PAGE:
Viral tactics through Social Media
The virtual world has virtually overtaken the real world this time. Social media platforms have become effective tool in the hands of the anti-India lobby – spreading lopsided version of ‘news’ and creating perceptions that suit their purpose. With a handful of social media players working on their computers and another handful engaged in stone-pelting and anti-India banner protests, the Separatists are again trying hard to foment trouble in the Kashmir valley. It’s, after all, their fight for survival.
The strategy is to focus on small pockets within the valley where they still have some influence left, create an issue as an excuse to spark street violence and then use social media handlers to spread the incident like wildfire to the world.
The Handwara issue is a perfect case study of how these people are training themselves to coordinate their efforts. Here’s how the Handwara ‘incident’ was blown out of proportion with the effective use of social media tools:
Kashmir Dispatch (KD), a valley-based ‘news agency’, broke the ‘news’ at 4.10 p.m. with the following headline “Kashmir youth shot dead as protests spur after trooper molests student”. Note that this headline and the accompanying article violated standard journalistic and legal principles by declaring the ‘trooper’ guilty of molestation at the very outset. It read: A youth who was shot at during protests after an army trooper molested a girl student in Handwara town has passed away, medical sources in the police district told Kashmir Dispatch.
An accused can be declared guilty only after a procedural inquiry finds due evidence against him. Till then, responsible media always uses words like ‘alleged’, ‘accused’ and ‘reported’. Also note that in this particular case, the victim herself had been denying right from the beginning that she was NOT molested by anyone. There was no mention of this fact anywhere in the ‘news’ story. Obviously, no one was listening to the ‘victim’.
Another purported news agency ‘J&K News Service’ (JKNS) immediately picked up this ‘news’ and put it up on its website verbatim, quoting KD. The JKNS is a clearly pro-Separatist ‘news agency’ which refers to anti-India protestors as ‘pro-freedom protestors’ and refers to Anantnag as ‘Islamabad’ (a typical separatist terminology that has no official sanction whatsoever). Interestingly, when reporting about local boys named by the ‘victim’ for manhandling her, the agency is careful to use the word ‘accused’.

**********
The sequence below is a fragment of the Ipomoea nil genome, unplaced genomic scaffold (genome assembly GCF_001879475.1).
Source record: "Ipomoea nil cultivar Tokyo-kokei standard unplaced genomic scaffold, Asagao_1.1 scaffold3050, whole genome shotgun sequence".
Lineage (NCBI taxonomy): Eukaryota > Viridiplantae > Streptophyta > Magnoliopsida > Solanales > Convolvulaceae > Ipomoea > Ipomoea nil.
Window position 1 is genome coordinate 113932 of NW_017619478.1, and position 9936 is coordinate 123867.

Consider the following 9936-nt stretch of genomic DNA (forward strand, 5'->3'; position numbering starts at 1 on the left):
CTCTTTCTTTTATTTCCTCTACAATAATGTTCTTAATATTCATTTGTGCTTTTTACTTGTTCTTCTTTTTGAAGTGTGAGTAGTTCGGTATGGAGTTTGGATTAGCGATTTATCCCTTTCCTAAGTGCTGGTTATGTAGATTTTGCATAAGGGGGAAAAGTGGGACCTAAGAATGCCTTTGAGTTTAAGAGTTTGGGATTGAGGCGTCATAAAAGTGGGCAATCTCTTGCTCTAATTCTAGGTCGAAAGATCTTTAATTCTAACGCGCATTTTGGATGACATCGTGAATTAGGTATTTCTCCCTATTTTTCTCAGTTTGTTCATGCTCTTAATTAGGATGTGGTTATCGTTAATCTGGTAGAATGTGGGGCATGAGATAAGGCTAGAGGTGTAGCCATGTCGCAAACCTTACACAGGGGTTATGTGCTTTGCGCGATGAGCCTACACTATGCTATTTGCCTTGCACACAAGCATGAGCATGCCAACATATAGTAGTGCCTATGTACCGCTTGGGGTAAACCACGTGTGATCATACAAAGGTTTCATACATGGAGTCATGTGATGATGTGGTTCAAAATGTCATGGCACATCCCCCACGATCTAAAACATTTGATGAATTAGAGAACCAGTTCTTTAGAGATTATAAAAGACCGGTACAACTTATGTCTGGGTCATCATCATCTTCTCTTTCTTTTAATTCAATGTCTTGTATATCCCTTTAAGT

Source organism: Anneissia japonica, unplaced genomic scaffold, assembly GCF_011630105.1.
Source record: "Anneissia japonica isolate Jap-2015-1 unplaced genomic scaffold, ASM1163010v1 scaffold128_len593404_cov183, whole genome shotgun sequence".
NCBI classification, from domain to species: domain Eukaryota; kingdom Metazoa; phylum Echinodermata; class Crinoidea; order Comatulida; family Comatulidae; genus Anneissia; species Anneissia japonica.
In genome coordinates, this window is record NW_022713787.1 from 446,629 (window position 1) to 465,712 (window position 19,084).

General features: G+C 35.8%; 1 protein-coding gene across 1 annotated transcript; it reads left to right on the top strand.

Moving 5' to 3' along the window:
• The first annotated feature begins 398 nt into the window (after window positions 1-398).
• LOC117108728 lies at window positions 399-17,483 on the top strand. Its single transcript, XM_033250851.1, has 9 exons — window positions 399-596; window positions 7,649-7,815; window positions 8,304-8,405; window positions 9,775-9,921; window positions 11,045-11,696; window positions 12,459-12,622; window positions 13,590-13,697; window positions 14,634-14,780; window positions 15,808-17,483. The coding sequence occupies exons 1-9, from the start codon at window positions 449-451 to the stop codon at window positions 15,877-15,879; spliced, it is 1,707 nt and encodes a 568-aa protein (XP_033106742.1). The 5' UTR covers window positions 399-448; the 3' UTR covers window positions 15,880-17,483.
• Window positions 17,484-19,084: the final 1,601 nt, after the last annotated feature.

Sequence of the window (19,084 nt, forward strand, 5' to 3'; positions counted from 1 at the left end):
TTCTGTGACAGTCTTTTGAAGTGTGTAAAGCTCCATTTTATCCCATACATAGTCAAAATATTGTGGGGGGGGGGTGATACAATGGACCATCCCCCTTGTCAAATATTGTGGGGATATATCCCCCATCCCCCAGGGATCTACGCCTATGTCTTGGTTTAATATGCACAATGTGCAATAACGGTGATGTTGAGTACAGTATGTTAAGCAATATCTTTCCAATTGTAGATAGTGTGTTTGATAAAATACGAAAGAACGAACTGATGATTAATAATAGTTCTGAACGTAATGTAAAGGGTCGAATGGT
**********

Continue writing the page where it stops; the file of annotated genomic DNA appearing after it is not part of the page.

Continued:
Now this ‘breaking news’ was immediately picked up by over 50 Facebook pages, which then actively kept spreading content on the Handwara issue. Of these, 15 pages have a following of more than 10,000 users. Out of these 15 pages, there are 9 pages with likes ranging from 50,000 to 1,10,0000.
Greater Kashmir (local newspaper with clear Separatist leanings), J&K News Service, Kashmir Life, JandK Headlines, Fast Kashmir, Srinagar News Agency, Green Team Pakistan were most shared pages on Handwara issue.
Most of the pages broke this ‘news’ between 4:15 to 4:30 p.m. Then it was published by Greater Kashmir at 4:38 p.m. and within few minutes it was shared by hundreds of net users.
During the next two hours, internet was full of news stories and videos related to Handwara. All the pages started sharing graphic images of boys killed and injured. Images of dead bodies, people mourning over dead bodies, blood splattered on the ground and police men firing tear gas shells were constantly uploaded on the net and frequently shared by all the pages mentioned above. Many pages used the term “Indian Army (or troopers) killed two Kashmiris”.
Nefarious media-nexus in Kashmir Valley